Contrary to the stereotype that fantasy gamers are all fat kids in their moms’ basements, most players are in their twenties and thirties. They’re not isolated; they connect with friends and family online every night. They’re not stupid; they develop sharp strategic and tactical acumen to win games in virtual worlds.

Why would people give up their real lives for fantasy lives? For the vast majority of people in today’s economy, life is pretty boring. In the real world, workers often perform tedious tasks that fail to give them a sense of meaning. Virtual worlds provide these people with tasks that have significance: the dragons must be killed, the villages must be saved. 

One of the things that remains undisturbed in the transition from the real to the virtual world is the market. Money, we are told in Economics 101, has three characteristics: it is a medium of exchange, a unit of account, and a store of value. All three services have been needed in every virtual world built to date. By containing permanent items that characters can own and trade, all virtual worlds either have by design, or evolve, a currency. This currency is used for exchange, for accounting, and for saving up. 

Because the virtual currency serves these useful purposes, it has value. Nevermind that it’s virtual. The euro was a virtual currency for three years, existing only in databases, yet no one treated their euro accounts as valueless. Most value is virtual. The dollar is a virtual good: it only has value because we say it does. This is unsettling in the same way that atomic physics is unsettling. The first time you realize that your desk is made up of billions of little particles with vast reaches of empty space between them, you have a moment of unease. Lifting your elbows slowly off the surface, you think, what if the thing falls apart or explodes? Yet after a few moments of watching your desk remain utterly desk-like, solid, and reliable, you forget about the physics and put your elbows down again. In a similar way, the first time you realize that most things in the economy, and especially its money, have value only because of a social convention, you freeze, thinking, my God, what if the lady at Kroger refuses to accept my twenty-dollar bill? Where will I get my six-packs? But then she cheerfully takes your money, just like always, and you relax.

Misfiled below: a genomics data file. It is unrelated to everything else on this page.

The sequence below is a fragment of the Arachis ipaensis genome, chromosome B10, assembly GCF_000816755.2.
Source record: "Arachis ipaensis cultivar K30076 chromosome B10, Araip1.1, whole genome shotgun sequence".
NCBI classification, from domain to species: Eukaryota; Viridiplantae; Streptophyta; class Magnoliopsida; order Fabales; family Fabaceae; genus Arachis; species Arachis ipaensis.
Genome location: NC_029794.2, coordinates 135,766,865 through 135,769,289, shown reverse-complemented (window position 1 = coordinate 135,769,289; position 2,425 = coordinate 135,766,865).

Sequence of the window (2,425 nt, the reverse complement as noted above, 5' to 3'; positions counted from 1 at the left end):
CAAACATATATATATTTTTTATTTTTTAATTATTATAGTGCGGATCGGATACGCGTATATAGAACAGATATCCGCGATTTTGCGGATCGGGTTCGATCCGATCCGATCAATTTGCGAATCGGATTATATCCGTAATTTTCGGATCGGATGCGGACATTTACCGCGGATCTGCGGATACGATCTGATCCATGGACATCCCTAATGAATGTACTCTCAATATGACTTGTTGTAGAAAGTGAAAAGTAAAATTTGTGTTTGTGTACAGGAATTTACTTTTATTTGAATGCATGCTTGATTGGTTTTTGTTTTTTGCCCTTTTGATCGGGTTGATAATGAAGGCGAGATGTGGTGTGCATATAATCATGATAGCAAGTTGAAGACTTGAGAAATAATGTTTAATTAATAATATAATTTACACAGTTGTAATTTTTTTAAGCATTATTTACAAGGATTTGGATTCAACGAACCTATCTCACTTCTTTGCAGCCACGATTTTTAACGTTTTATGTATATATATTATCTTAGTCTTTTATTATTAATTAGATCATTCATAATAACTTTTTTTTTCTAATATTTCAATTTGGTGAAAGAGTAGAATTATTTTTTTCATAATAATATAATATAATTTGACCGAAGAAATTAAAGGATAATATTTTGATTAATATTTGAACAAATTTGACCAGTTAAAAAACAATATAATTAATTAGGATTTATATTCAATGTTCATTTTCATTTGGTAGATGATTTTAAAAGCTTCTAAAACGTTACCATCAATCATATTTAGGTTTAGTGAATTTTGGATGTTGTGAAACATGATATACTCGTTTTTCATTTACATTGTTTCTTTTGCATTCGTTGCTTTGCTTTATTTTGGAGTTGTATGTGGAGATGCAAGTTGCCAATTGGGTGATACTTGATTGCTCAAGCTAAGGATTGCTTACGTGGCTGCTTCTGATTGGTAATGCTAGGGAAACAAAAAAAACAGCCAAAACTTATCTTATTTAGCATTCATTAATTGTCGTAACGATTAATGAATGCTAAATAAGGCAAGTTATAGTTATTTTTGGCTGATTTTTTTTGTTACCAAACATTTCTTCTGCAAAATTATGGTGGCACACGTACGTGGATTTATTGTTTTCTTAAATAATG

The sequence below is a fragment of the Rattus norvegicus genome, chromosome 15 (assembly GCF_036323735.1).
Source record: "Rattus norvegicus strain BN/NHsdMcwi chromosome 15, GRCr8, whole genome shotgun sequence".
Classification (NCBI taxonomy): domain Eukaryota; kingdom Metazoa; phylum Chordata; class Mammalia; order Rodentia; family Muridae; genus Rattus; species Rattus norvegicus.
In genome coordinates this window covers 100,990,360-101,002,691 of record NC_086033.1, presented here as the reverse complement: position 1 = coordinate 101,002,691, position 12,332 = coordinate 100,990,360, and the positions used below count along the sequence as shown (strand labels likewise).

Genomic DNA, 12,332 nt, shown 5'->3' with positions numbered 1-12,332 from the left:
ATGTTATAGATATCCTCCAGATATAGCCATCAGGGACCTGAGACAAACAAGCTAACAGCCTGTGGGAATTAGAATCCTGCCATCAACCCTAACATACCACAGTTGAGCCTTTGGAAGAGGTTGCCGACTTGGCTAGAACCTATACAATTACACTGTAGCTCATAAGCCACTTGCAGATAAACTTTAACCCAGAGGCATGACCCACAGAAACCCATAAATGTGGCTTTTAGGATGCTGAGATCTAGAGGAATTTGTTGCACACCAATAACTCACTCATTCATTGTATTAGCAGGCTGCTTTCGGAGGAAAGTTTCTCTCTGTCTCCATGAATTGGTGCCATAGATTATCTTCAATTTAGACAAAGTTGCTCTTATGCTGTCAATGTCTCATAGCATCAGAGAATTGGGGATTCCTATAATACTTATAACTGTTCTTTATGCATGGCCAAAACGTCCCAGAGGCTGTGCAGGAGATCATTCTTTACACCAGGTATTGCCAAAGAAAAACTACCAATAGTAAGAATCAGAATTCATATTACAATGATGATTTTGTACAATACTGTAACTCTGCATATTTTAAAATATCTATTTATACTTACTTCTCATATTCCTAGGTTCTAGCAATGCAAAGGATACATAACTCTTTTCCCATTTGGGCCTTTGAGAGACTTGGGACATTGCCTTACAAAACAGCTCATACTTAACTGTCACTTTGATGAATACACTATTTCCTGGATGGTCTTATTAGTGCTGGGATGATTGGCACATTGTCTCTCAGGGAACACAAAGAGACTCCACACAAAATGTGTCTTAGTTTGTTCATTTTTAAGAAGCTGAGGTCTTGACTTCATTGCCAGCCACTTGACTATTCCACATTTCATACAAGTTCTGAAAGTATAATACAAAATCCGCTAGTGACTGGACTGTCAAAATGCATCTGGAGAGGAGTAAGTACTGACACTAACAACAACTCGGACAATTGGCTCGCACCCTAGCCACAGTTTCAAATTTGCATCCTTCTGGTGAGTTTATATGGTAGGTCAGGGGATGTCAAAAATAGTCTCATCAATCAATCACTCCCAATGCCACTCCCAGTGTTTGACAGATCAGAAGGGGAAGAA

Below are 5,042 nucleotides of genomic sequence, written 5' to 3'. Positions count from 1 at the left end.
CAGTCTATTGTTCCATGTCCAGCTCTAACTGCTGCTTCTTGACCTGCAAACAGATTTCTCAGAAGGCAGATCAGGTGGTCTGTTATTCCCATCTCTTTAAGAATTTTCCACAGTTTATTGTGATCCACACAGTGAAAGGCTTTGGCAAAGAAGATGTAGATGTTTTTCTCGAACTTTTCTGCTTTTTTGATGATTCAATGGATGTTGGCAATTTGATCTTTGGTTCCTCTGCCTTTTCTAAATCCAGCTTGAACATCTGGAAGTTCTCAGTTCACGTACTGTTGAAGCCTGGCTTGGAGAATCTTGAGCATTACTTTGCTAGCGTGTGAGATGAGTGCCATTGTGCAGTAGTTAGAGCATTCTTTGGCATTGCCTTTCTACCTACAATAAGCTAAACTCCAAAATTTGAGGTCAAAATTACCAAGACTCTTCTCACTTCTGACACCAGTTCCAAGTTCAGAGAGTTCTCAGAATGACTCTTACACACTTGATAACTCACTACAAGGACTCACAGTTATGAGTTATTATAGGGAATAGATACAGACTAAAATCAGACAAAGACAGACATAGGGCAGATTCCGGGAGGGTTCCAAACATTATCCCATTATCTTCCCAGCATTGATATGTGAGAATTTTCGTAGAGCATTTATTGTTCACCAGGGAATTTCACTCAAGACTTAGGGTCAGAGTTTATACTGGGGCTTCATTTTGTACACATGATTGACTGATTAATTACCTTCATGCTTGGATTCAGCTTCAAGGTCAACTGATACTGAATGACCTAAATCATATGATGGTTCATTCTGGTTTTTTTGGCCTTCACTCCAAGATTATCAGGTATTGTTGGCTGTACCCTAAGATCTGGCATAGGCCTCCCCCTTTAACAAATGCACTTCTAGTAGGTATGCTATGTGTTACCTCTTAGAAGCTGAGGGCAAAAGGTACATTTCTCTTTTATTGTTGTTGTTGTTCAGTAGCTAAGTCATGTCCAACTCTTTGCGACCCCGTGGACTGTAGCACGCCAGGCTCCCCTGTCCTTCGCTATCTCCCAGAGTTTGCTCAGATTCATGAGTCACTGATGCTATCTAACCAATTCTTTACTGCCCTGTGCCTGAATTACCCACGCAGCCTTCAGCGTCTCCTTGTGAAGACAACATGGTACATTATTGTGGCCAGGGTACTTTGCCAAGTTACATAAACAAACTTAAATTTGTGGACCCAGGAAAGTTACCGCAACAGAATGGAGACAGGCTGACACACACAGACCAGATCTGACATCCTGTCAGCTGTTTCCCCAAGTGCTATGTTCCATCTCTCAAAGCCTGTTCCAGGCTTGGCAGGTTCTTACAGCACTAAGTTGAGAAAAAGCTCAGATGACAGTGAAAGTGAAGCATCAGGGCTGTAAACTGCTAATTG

Once you accept that the dollar is virtual and yet has real value, you can accept that virtual goods and virtual money can have value too. If supply and demand work the same way in modern Manhattan as they did in ancient Athens—and I believe they do—then it’s no surprise that they operate as advertised in fantasy environments like Middle Earth and the Outer Galaxy. Things have value because people value them, and if people value magic wands and purple ponies, those things have value.